A theatre show is much more than the hour or so of action you see on stage.
The unseen creatives of Adelaide
It takes a village to put on a good performance.
Space Theatre, Adelaide Festival Centre
King William Street, Adelaide 5000
To prove this, Windmill Theatre Company let us behind the curtain of Hiccup! to meet some of the unseen creatives who’ll make it happen.
Hiccup! is an “extremely silly psychedelic rock extravaganza” filled with references to The Ferals and The Muppets, and featuring sleep deprived camper Eddie, who takes to the bush to get some peace and quiet.
As he dozes off, he hears an ear shattering cacophony coming from the treetops and discovers that a koala has come down with a very severe case of the hiccups. He works throughout the night to find a cure so he can get some rest before sunrise.
It’s a show about working together, finding friendship, and how to stop hiccups once and for all so everyone can get a peaceful night’s sleep.
Jude Henshall & Ellen Steele
Jude and Ellen have a creative partneship that dates back to 2003, but they both say they’ve been active within the arts industry since about 2006. They are the co-writers and -directors of Hiccup! Both Jude and Ellen were founding members of theatre group isthisyours?, of which Ellen is still listed as a current member. Ellen first came into Windmill in 2006, the year she graduated from Flinders University Drama Centre, through a creative development opportunity. Jude has acted in several Windmill shows, including Grug, Grug and the Rainbow, Pinocchio, The Wizard of Oz and Girl Asleep. To sum up the Adelaide arts scene in a sentence is not easy, but Jude says it’s both “small and tough”. Ellen adds that the scene here is tight-knit and there is always someone ready to lend a hand. “The community are just so eager to continue creating and to get work out there for audiences in these trying times,” she says, “so even though the situation with COVID has drastically changed how this is possible, there will hopefully still be lots of great new work emerging.” One of the proudest moments of Jude’s career was a “box office disaster” and critically acclaimed piece of theatre called You Wanna Talk About It, created with isthisyours? The show was a “technical feat that pushed me into new artistic territory and I didn’t even perform in it”, she says.
Whether you recognise Ross for his musical output under his own name, as part of a trio or quartet, or in the credits of a Windmill show, the Adelaide jazz musician is an industry stalwart. He is the composer behind Hiccup! and is also a producer at Windmill. When asked to count his years in the arts industry, Ross is shocked to discover 20 years of artistic activity. “That said, I don’t think I really did anything of artistic merit until about 2010, so perhaps I’ll just say 10 years!” says Ross, who is also known for his humility. Art is not only important, but fundamental to the human experience, Ross says. “I believe that creativity is a fundamental part of what it means to be a human,” he says. “Aside from satisfying our most basic needs, art is one of the few things that all humans have done across history and in many ways it is one the core aspects of what it means to be human.” The arts can sometimes be viewed as a “kind of holier-than-thou luxury rather than a societal necessity,” Ross says, but he believes this is a “profound misunderstanding” of what art is and can be. “Art helps us contextualise and make sense of the world around us and art has always reflected what it means to be human at any given point in history.”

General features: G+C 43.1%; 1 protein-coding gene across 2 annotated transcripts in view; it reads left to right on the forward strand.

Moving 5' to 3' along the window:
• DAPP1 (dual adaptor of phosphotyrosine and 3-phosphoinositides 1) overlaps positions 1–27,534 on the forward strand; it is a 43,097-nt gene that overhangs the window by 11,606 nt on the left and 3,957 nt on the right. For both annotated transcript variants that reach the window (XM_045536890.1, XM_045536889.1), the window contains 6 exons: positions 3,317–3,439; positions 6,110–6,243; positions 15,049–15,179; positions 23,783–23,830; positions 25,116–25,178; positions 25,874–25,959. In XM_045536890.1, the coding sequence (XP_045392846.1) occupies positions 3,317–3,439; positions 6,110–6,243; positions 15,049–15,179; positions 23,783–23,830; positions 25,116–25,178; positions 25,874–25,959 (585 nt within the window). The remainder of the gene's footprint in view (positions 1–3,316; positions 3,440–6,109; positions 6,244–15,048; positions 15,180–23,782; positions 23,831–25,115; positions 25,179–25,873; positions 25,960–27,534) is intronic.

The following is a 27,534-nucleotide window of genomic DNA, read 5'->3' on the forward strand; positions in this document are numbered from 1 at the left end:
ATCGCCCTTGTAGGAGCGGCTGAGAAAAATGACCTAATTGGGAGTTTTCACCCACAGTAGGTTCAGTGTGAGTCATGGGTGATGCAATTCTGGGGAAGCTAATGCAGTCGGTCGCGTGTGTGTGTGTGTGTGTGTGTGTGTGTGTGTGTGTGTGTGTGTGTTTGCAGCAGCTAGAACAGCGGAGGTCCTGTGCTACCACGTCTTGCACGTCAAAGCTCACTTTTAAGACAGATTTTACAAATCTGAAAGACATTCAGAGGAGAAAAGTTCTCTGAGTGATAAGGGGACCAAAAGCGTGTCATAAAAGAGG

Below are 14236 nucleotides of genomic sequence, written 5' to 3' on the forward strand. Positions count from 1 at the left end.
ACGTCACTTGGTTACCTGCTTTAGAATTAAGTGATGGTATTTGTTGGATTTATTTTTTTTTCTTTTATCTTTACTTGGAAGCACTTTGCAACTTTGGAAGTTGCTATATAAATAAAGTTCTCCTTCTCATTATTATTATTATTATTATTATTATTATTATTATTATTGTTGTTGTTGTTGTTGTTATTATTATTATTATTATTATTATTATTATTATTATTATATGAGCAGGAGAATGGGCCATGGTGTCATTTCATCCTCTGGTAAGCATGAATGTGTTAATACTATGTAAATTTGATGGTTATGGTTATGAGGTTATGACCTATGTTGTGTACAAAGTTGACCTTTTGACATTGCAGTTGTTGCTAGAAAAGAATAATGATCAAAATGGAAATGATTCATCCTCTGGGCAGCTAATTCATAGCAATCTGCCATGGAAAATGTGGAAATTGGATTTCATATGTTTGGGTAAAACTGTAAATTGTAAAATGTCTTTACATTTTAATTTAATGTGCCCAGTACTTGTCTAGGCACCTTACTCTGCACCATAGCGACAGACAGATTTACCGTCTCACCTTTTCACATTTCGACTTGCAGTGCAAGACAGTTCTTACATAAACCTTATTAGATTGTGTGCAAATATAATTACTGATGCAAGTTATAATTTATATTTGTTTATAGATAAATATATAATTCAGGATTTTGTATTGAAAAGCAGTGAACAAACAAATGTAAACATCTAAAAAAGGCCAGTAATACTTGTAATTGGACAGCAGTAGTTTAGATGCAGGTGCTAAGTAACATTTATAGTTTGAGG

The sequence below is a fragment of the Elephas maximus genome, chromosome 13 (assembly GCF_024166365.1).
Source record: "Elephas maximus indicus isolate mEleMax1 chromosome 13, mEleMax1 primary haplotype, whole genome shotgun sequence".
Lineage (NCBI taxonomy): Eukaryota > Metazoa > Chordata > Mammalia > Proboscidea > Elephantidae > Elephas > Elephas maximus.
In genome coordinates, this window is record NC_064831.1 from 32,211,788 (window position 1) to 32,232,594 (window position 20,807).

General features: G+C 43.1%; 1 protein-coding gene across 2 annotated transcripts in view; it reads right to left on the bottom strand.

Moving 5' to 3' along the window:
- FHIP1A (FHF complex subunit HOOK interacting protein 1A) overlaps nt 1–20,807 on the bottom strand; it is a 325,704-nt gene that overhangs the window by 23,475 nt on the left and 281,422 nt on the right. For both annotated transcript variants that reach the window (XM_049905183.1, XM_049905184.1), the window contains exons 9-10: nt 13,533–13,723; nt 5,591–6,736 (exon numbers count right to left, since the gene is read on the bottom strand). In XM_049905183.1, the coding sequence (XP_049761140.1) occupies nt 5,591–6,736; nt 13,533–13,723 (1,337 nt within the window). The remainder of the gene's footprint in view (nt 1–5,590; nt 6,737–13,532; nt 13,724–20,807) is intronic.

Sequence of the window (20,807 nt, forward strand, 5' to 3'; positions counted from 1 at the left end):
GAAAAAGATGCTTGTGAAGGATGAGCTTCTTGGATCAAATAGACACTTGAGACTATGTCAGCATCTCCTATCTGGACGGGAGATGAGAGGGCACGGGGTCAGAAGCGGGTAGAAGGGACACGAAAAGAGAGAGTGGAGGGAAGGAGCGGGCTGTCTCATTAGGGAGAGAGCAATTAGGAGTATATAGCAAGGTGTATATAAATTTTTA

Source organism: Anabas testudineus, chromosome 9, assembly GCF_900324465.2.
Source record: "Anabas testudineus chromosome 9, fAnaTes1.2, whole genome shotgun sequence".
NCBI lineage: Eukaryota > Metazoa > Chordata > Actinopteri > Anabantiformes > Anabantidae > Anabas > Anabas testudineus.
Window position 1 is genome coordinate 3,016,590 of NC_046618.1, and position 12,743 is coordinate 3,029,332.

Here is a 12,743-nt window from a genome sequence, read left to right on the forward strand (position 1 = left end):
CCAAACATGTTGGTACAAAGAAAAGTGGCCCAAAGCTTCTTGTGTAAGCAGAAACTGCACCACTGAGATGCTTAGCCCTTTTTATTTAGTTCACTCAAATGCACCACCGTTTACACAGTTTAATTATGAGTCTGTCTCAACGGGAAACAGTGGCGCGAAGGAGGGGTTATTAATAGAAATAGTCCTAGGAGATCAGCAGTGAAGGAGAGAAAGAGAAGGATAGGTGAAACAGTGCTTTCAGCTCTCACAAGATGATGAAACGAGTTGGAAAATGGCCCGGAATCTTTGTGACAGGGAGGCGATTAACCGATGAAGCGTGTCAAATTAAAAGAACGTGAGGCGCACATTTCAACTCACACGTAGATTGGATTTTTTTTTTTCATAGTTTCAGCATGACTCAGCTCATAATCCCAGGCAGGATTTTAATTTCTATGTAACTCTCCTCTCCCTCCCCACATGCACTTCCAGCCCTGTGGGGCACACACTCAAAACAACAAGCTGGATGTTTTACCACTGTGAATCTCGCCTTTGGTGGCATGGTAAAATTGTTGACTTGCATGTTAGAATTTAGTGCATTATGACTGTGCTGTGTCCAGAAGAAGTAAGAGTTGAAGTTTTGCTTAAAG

If you’ve ever read or heard or seen or thought of a Windmill show, likely the reason is because Madison planted that seed in your arts-loving brain. Madison is the marketing and partnerships manager at Windmill, and she has been in the industry for six years. She fell into the arts industry after a lifetime of loving going to see theatre, dance and live performance. Madison considers it a “true privilege [to witness] theatre magic come to life, brought together from some of the world’s foremost creative minds.” She loves working at a company where the objective is to create “the most inventive, high quality, moving, joyful and extraordinary art.” Madison feels most proud of her work in one special moment before each show: “It’s a small, one-two second silence before the applause begins and the house lights come up. It’s a tiny moment of reflection (and an overwhelming realisation) of the months, sometimes years, of work it’s taken to get here. You realise the small part you played in this enormous picture, a tiny cog in a giant wheel, and just how important it is. I always cry.” When it comes to Adelaide’s arts scene, Madison is a true believer. “It’s easy for Adelaide to think of itself as small, but there’s big ideas and a lot of great stuff going on,” she says. “People are always innovating and there’s a real sense of camaraderie among different organisations. People are always sharing resources and knowledge.”